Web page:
25 See Jolly, D., “A Critical Evaluation of the Contradictions for Disabled Workers Arising from the Emergence of the Flexible Labour Market in Britain,” Disability & Society 15 (2002): 795–810; Jolly, D., “The Government of Disability: Economics and Power in Welfare and Work,” Disability & Society 18 (2003): 509–522; Wilton, R.D., “From Flexibility to Accommodation? Disabled People and the Reinvention of Paid Work,” Transactions of the Institute of British Geographers 29 (2004): 420–432.
26 Conaghan, J., “Women, Work, and Family: A British Revolution?” in Labour Law in an Era of Globalization: Transformative Practices & Possibilities, ed. Conaghan, J., Fischi, R.M., and Klare, K., 53–74 (Oxford: Oxford University Press, 2002); Rittich, K., “Feminization and Contingency: Regulating the Stakes of Work for Women,” in Labour Law in an Era of Globalization: 117–136.
27 Jolly, ”The Government of Disability.”
28 Jolly, “A Critical Evaluation”; Conaghan, “Women, Work, and Family”; Fudge & Owens Precarious Work, Women, and the New Economy; Conaghan and Rittich, Labour Law, Work, and Family.
29 Lewis, J. and Plomien, A., “‘Flexicurity’ as a policy strategy: the implications for gender equality,” Economy & Society 28 (2009): 433–459.
30 Conaghan and Rittich, Labour Law, Work, and Family; Rittich, “Feminization and Contingency.”
31 Schultz, V. and Hoffman, A., “The Need for a Reduced Workweek in the United States,” in Fudge, and Owen, , Precarious Work, Women, and the New Economy: 131.
32 Martin, E., Flexible Bodies: The Role of Immunity in American Culture from the Days of Polio to the Age of AIDS (Boston: Beacon Press, 1994).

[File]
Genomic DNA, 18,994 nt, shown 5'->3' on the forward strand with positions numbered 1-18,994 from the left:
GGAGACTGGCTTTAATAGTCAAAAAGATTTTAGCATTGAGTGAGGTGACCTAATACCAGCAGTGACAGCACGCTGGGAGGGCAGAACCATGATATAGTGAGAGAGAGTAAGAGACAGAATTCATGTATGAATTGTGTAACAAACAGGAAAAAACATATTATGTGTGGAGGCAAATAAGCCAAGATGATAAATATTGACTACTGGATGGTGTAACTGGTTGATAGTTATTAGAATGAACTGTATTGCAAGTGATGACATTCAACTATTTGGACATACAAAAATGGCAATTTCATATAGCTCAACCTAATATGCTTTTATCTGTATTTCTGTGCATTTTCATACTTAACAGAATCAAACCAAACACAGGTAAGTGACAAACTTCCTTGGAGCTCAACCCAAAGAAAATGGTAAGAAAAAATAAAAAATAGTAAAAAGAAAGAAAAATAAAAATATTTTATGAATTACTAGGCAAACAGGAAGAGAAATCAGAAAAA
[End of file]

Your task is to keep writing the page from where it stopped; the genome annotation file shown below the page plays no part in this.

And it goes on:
33 Martin, , Flexible Bodies: 80.
35 Valverde, M., “Authorizing the Production of Urban Moral Order: Appellate Courts and Their Knowledge Games,” Law & Society Review 39 (2005): 419–455, 422.
36 Elson, , “Male Bias in the Development Process: An Overview,” 25. See also Bedford, K. and Jakobsen, J., Toward a Vision of Sexual and Economic Justice (New York: Barnard Center for Research on Women, 2008).
37 Fudge, J., “A New Gender Contract? Work/Life Balance and Working-Time Flexibility,” in Conaghan, and Rittich, , Labour Law, 261–87, 285.
38 McRuer, R., “As Good as it Gets: Queer Theory and Critical Disability,” GLQ: A Journal of Lesbian and Gay Studies 9 (2003): 79–105. Thank you to Jessica Cadwallader for pointing me in the direction of McRuer's work.
39 Commotion Ltd v. Rutty (2006) ICR 290, 293. The case report here is the decision of the Employment Appeal Tribunal on appeal from the Employment Tribunal. The EAT upheld the Tribunal's original decision.
41 Unreported, case no: UKEATS/0044/08/BI.
42 Ibid., para 15. She won her claim for discrimination, but the case was referred by the EAT on appeal to a fresh tribunal.
43 Unreported, case no: EAT/0306/05/SM.
44 2005, unreported, case no: EATS/0019/05.
45 Meikle v. Nottinghamshire County Council (2005) ICR 1.
46 Ashiagbor, The European Employment Strategy.
47 The Treaty of Lisbon (2008/C115/01) is the most up-to-date version of the founding treaties of the European Union. It came into force on December 1, 2009. Further information can be found at http://europa.eu/lisbon_treaty/take/index_en.htm.
48 Amoore, L., “Risk, Reward, and Discipline at Work,” Economy & Society 33 (2004): 174–96.
49 Martin, , Flexible Bodies: 144.
50 Amoore, , “Risk, Reward, and Discipline at Work”: 185.
51 Amoore, , “Risk, Reward, and Discipline at Work”: 191.
52 Fredman, S., “Precarious Norms for Precarious Workers,” in Fudge, and Owens, , Precarious Work, Women, and the New Economy: 177.